" The less, the better?The Political Economy of the Swiss Debt Brake "

ContributorsDesgraz, Romain
DirectorsMorgan, Marcorcid
Number of pages96
Master program titleMaster in Political Economy of Capitalism
Defense date2023-09-06

In the present Master’s Thesis, we examine the causes and consequences of the Swiss debt

brake, a mechanism designed to balance the Confederation's income and expenditure over a

business cycle. The paper inserts the constitutional object into Swiss economic history, to

understand how the country's economic, social, and political characteristics explain the birth

of the brake. We use the neo-realist approach to institutional change to study the causes of the

balanced budget rule. It highlights the influence of various economic, academic, and political

actors during the 1990s to stimulate economic competitiveness by liberalizing the economy

and restricting the power of the state. Certain political players with close ties to the industrial

and financial world proposed motions to reform Swiss fiscal policy, to reduce public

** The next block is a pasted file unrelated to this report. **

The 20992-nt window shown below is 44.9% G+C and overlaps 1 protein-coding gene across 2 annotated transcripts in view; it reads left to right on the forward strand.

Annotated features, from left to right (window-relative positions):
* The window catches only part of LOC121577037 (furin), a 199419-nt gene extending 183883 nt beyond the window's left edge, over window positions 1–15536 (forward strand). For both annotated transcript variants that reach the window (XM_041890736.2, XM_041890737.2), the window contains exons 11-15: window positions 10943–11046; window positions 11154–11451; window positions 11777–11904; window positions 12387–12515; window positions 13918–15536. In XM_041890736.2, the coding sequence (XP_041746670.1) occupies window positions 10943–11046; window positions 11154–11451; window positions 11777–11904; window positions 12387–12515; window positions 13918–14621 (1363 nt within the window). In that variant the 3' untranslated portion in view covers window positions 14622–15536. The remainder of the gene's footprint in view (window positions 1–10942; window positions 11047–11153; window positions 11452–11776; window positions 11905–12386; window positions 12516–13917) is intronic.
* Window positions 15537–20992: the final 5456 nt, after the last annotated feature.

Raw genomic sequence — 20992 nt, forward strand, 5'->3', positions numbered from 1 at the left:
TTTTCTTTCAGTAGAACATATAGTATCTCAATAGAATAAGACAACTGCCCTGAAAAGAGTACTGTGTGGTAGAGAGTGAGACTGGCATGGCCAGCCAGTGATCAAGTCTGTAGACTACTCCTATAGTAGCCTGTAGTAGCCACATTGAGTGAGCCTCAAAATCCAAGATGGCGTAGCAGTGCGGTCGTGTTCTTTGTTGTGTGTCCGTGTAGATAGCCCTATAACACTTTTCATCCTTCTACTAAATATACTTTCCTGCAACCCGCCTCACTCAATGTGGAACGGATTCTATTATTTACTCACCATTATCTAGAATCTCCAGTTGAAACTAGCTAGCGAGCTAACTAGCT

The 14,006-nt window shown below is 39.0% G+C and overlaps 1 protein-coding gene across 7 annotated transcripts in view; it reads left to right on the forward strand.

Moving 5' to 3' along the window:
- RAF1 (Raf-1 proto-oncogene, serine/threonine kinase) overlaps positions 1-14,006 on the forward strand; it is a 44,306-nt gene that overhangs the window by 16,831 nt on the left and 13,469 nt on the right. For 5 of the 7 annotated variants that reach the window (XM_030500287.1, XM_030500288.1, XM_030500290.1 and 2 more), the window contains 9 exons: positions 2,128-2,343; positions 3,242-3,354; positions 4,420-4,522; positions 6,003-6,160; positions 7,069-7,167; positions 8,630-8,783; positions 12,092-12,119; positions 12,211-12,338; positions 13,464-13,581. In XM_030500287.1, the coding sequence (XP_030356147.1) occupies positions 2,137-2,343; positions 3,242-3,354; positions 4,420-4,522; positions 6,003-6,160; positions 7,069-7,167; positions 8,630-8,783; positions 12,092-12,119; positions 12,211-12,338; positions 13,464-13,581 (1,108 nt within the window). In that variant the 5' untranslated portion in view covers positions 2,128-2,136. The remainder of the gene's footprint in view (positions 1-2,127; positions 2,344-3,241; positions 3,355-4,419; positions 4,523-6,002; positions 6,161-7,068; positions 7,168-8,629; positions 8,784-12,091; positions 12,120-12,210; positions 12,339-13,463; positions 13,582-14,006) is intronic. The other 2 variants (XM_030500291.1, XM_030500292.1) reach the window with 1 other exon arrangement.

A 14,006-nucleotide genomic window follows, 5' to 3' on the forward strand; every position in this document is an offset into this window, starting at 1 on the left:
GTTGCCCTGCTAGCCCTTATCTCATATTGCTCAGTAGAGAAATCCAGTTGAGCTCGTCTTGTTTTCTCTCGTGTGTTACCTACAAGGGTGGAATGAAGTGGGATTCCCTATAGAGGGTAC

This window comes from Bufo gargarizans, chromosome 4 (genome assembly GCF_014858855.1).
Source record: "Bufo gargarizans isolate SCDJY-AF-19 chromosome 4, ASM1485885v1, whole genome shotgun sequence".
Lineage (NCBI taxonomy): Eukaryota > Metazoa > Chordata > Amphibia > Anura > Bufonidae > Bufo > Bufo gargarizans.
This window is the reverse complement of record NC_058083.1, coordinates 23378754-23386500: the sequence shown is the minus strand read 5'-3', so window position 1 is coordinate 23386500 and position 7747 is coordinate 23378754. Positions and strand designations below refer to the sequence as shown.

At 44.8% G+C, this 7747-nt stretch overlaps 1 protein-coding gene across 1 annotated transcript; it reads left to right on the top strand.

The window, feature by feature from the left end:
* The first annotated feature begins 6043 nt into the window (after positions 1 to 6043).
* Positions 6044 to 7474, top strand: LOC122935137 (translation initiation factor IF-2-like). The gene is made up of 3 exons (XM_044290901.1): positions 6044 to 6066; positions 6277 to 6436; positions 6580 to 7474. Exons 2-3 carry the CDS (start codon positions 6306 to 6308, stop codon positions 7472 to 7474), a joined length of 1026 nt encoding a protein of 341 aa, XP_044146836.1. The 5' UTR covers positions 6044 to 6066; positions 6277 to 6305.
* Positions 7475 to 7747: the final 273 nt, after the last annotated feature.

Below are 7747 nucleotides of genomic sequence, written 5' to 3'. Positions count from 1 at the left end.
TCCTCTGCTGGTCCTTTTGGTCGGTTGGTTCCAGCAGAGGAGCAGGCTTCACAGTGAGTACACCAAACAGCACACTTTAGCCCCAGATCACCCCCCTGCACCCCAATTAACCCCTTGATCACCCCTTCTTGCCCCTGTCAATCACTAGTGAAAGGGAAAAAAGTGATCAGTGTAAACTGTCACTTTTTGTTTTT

indebtedness, by constraining the state's share in the economy.

To study the consequences of the debt brake on the Swiss economy, we use an approach

based on fiscal space and functional finance. While Switzerland benefits from a large fiscal

space, it does not use it to achieve full resource utilization but rather uses the generated fiscal

surpluses to reduce public indebtedness. Based on sectoral accounts, this surplus has the effect

of withdrawing savings from other sectors, particularly Non-Financial Corporations (NFC). If

Switzerland's fiscal position is sustainable, it is largely thanks to the current account balance,

which accounts for a significant proportion of national income.

  • Swiss Debt Brake
  • Balance the Confederation's income and expenditure
  • Swiss economic history
  • Swiss fiscal policy
Citation (ISO format)
DESGRAZ, Romain. ‘ The less, the better?The Political Economy of the Swiss Debt Brake ’. 2023.
Main files (1)
Master thesis
accessLevelRestrictedaccessLevelPublic 10/01/2028
  • PID : unige:171483

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